An association for the support of persons suffering from mental illnesses and their families

Caring for Carers

Take care of yourself!

Are you a carer without realizing it? Carers are people who provide practical and emotional support to persons with mental health problems. Most often they are the mother or sister or close relative of the sufferer. But a carer could also be a friend or a neighbour.

If you are providing help or support to a member of your family, a partner or a friend who is experiencing some form of mental distress, then you are a carer. You have an important role to play for this person, and you perhaps need support yourself.

In order to be effective in helping a person with mental distress, do not neglect your own health, specially if you have other family responsibilities or if you have to cope with this problem by yourself.

Often carers find it difficult to come to terms with the illness of their close relative. They may therefore find it even more difficult to face the community to explain the problem to others, as they feel that others will not understand. These carers thus become very isolated. Caring responsibilities in this situation often make carers unwell and over-stressed.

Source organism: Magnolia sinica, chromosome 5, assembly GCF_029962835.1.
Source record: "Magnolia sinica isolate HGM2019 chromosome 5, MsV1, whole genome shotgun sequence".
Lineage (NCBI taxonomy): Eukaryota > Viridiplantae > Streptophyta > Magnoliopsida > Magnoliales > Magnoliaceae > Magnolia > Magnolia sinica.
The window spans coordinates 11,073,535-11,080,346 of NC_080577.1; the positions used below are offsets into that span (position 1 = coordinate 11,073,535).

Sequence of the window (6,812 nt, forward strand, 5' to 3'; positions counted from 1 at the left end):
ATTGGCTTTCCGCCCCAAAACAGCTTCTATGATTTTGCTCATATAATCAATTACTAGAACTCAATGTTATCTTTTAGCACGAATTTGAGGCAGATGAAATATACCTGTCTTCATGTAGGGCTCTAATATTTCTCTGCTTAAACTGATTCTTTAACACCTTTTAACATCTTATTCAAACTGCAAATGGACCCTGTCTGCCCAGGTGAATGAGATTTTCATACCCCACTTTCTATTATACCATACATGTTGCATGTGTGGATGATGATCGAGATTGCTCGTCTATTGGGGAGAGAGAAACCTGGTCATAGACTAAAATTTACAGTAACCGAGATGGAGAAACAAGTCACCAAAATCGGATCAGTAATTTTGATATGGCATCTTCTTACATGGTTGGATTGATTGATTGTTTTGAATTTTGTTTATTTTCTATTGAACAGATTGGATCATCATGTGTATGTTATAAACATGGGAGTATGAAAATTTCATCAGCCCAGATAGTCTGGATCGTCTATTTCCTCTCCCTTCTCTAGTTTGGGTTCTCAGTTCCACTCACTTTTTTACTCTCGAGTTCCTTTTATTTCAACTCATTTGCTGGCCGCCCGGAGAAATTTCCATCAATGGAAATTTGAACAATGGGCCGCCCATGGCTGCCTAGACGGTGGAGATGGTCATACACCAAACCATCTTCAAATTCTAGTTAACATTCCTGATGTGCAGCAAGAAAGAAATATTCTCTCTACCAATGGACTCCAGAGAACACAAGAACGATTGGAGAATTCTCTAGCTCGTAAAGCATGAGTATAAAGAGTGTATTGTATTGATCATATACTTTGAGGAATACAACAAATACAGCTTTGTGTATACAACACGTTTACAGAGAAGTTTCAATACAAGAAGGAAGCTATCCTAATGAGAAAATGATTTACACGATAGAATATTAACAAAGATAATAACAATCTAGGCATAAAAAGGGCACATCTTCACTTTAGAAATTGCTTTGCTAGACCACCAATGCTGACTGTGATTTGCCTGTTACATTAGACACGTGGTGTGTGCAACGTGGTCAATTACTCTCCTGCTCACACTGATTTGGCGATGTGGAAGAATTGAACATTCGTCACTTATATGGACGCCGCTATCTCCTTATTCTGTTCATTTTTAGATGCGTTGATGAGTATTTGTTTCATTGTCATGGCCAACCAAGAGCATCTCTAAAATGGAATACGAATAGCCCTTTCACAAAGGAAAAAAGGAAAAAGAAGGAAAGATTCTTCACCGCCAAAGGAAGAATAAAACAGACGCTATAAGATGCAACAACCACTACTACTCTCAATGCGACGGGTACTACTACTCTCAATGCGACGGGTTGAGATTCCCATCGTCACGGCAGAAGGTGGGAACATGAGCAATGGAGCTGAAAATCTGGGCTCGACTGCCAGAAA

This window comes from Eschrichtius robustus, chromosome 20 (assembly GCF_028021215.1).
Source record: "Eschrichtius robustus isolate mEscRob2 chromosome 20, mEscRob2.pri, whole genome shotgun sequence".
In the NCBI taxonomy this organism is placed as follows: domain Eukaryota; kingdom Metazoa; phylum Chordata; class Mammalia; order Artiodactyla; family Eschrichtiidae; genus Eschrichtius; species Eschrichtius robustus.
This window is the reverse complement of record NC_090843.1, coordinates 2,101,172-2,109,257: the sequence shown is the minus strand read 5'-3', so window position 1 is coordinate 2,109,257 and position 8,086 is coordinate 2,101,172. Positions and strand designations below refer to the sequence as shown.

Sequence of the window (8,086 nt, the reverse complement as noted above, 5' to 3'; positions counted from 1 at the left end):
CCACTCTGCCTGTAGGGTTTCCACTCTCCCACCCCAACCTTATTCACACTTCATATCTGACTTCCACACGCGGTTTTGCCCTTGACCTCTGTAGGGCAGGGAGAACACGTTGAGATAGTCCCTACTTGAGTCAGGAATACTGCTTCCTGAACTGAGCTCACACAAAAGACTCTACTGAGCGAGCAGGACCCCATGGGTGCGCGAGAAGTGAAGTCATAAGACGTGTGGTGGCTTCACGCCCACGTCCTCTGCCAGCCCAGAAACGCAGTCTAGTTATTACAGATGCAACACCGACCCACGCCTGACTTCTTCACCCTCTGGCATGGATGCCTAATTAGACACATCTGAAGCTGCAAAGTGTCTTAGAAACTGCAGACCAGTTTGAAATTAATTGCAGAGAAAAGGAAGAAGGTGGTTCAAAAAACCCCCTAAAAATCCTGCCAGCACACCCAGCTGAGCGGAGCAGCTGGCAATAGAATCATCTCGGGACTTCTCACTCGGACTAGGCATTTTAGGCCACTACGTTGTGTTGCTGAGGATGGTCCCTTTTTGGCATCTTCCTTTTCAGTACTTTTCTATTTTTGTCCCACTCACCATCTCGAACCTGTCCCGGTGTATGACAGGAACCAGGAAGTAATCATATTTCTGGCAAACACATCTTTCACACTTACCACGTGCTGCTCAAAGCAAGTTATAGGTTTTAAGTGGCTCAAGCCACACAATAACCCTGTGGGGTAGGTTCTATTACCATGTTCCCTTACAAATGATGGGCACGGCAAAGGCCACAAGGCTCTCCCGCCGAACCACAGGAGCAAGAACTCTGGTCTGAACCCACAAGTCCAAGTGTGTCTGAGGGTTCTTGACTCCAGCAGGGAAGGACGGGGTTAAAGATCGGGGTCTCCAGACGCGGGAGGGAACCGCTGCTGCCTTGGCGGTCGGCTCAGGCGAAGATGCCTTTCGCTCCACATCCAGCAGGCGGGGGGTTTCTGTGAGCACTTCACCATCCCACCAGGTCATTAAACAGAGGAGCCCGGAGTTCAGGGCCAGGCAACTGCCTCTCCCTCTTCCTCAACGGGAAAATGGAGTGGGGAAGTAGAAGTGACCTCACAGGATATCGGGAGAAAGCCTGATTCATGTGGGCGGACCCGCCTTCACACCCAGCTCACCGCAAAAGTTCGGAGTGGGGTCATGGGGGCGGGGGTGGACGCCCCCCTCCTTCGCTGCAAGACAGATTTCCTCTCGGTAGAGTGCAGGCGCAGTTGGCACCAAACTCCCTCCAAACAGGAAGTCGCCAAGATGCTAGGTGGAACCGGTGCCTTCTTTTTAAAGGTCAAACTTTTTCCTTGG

Even if you have a burden of responsibility, you owe it to yourself to have a healthy lifestyle and social interaction. It is easier to achieve this if you can enjoy the support of a professional team who can understand and listen to you. This where Friends in Hope can help, as it recognizes the important role of carers and their need for a support system.

Meetings are held regularly at Friends in Hope to discuss problems relatives and others encounter in their role as carers. Carers find that by interacting with others facing similar problems they feel less isolated and less worried about their situation. This in turn helps them to be more effective in their caring role.

If you want more detailed information on support services being offered by the association, please contact Friends in Hope by calling or emailing the Centre. The more people get involved, the easier it will be to organize support.

Phone Number: 427 0495

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